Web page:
The BitLicense Regulation Is Eight Months Old. One Has Been Granted to Date.

How red tape is hurting the cryptocurrency industry.


In June 2015, the New York State Department of Financial Services (NYDFS) established a new regulatory process for firms working in the cryptocurrency space. Applying for a so-called BitLicense involved submitting reams of paperwork, hiring expensive attorneys, and onerous reporting requirements. Critics said the process would put an enormous burden on small startups, and indeed many firms responded to the new regulation by announcing that they were no longer serving customers in the Empire State.

As CoinDesk reported this week, the fears of critics have been further realized:

The NYDFS has only issued one BitLicense under the regulatory framework, which it provided to bitcoin services firm Circle in September 2015.

According to figures provided to CoinDesk by the NYDFS, this means as many as 21 industry startups are now operating under the BitLicense's safe harbor provision, but waiting for a formal confirmation that they are licensed bitcoin services providers in New York.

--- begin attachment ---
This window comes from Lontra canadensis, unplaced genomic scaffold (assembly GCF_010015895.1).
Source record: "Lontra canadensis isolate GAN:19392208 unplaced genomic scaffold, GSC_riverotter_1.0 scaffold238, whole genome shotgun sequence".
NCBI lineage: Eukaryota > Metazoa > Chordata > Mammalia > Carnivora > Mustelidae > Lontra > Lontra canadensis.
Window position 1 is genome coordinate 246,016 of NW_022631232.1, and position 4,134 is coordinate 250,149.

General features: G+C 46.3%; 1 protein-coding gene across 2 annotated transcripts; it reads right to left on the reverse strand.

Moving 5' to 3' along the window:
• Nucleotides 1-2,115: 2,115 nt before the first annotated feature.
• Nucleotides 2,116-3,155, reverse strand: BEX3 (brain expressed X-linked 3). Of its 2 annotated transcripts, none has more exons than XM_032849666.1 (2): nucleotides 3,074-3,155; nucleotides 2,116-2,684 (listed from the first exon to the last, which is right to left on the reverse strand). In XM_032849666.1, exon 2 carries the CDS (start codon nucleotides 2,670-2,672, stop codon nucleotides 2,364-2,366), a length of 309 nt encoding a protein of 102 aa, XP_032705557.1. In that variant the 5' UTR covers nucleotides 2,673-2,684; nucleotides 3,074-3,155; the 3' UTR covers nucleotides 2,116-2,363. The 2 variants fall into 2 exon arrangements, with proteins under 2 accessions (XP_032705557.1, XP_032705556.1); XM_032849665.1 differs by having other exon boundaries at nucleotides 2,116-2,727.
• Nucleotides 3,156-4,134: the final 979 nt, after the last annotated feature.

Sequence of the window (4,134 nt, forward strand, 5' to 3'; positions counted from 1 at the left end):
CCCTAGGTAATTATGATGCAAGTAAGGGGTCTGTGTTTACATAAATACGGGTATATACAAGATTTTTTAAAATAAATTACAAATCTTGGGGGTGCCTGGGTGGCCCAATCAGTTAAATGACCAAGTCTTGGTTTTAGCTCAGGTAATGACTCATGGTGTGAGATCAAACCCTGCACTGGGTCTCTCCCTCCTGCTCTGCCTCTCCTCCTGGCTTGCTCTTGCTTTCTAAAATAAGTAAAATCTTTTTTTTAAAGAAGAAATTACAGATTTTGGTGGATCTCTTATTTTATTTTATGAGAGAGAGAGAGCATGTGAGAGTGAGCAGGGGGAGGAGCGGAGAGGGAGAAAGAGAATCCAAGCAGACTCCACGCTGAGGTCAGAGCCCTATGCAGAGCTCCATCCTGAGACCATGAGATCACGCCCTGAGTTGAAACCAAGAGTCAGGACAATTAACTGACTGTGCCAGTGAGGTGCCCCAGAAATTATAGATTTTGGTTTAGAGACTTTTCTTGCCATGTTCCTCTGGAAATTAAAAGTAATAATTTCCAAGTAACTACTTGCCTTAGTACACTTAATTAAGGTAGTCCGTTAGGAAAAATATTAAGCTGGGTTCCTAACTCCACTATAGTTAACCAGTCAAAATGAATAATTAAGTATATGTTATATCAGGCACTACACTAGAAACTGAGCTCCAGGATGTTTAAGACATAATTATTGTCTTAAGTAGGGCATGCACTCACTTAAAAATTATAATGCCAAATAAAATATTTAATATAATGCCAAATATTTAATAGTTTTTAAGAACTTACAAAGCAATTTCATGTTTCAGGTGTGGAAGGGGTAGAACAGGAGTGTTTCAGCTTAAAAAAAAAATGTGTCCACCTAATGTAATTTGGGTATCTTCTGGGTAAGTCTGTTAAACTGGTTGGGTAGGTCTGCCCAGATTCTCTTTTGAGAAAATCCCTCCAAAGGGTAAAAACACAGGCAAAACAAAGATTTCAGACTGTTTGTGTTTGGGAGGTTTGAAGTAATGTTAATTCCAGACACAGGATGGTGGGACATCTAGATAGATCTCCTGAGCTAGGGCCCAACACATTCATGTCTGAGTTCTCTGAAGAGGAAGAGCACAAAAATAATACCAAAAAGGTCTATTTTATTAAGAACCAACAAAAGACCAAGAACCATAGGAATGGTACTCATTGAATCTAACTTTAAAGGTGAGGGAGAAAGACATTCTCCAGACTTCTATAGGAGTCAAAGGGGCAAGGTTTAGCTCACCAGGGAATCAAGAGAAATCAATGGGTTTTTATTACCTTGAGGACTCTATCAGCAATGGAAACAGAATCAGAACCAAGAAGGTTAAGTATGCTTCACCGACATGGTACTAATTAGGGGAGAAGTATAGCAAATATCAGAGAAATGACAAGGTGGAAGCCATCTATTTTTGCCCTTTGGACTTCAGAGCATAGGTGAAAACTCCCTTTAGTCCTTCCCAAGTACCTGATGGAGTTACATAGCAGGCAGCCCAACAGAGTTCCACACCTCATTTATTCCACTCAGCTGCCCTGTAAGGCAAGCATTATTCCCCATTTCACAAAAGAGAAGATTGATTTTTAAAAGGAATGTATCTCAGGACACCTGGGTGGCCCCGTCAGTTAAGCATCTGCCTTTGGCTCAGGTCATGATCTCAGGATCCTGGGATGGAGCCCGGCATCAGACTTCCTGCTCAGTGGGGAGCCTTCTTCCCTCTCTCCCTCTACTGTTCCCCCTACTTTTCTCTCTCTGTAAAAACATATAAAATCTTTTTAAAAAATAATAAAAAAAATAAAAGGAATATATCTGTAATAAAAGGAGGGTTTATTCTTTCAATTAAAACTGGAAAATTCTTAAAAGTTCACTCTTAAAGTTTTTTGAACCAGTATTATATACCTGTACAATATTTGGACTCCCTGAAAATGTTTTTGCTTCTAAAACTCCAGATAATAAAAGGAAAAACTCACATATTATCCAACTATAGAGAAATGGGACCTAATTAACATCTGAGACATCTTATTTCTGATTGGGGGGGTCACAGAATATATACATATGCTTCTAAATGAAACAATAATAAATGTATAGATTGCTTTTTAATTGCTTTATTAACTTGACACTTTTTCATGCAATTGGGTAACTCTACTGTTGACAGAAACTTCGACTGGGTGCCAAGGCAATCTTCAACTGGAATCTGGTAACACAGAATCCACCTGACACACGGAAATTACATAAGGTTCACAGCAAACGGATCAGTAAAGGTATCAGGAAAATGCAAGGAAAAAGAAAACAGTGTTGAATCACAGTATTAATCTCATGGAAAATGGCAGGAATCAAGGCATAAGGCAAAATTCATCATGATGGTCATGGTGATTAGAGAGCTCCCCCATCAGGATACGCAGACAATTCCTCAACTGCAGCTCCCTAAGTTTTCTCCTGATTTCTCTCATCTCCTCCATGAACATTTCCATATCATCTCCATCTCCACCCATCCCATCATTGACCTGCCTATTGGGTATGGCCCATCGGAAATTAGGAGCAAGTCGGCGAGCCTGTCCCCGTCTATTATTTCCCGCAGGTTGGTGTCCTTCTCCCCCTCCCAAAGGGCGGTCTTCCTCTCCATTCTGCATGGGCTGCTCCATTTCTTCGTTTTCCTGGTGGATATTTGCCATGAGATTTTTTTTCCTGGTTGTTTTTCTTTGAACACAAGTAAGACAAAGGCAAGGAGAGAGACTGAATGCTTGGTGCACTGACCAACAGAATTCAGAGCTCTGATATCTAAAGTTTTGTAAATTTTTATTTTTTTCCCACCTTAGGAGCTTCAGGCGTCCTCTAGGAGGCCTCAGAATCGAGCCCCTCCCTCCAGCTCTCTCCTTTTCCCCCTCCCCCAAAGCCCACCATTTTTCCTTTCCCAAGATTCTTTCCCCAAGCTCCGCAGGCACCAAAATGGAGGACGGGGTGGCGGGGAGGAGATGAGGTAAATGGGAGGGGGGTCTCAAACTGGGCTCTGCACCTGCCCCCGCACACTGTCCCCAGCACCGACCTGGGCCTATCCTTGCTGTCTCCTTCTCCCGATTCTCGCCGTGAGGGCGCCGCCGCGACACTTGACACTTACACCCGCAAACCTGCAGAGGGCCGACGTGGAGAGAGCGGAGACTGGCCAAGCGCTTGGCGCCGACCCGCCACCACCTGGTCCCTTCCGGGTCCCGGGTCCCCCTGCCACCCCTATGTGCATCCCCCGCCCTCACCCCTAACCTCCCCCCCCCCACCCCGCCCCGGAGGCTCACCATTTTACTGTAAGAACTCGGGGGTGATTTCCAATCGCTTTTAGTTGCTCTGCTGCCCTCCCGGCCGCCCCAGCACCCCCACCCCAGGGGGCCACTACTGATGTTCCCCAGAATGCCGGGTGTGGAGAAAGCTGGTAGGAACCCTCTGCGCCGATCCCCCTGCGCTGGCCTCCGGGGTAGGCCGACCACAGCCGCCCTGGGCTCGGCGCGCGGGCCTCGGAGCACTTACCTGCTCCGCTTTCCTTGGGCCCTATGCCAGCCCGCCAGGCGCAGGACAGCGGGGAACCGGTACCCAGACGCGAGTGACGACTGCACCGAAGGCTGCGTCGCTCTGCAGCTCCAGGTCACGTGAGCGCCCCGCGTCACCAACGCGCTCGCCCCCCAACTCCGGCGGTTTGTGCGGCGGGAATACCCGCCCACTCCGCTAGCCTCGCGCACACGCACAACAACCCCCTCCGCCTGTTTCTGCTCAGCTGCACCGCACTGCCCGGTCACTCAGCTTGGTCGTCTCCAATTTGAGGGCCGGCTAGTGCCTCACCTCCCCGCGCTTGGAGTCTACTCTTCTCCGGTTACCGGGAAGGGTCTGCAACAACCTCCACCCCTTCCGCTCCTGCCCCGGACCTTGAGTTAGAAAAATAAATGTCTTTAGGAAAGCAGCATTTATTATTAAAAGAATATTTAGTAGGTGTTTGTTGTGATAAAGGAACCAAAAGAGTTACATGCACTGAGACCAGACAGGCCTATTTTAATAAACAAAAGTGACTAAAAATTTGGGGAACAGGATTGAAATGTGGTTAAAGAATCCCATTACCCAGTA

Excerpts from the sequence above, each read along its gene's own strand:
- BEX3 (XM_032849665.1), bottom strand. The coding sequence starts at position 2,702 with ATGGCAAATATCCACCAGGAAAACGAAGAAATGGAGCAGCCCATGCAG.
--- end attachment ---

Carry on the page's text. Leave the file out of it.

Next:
Even some of the industry's more well-funded applicants, such as bitcoin exchange Coinbase and bitcoin storage specialist Xapo, indicated that their applications are still being processed.

CoinDesk reached out to former NYDFS attorney Dana Syracuse, who defended the BitLicense on the grounds that "the process so far does not differ from traditional Money Service Business (MSB) licenses" and that firms waiting on approval can continue operating under the law's safe harbor provision.

OK, but the process of applying for an MSB in New York State is also expensive, slow, and favors large politically connected firms over small startups. It has long hindered competition in the money transmission sector. If the BitLicense process "doesn't differ" that's an indictment of the new regulation right there.

Syracuse also doesn't acknowledge that cryptocurrency firms operating under the BitLicense's safe harbor provision are still in limbo. What if their applications are turned down, or approved on the condition of some alteration of their business model? Raising venture capital is more difficult when your right to operate in one of the nation's biggest markets isn't secure.

For more on the BitLicense, watch the video below: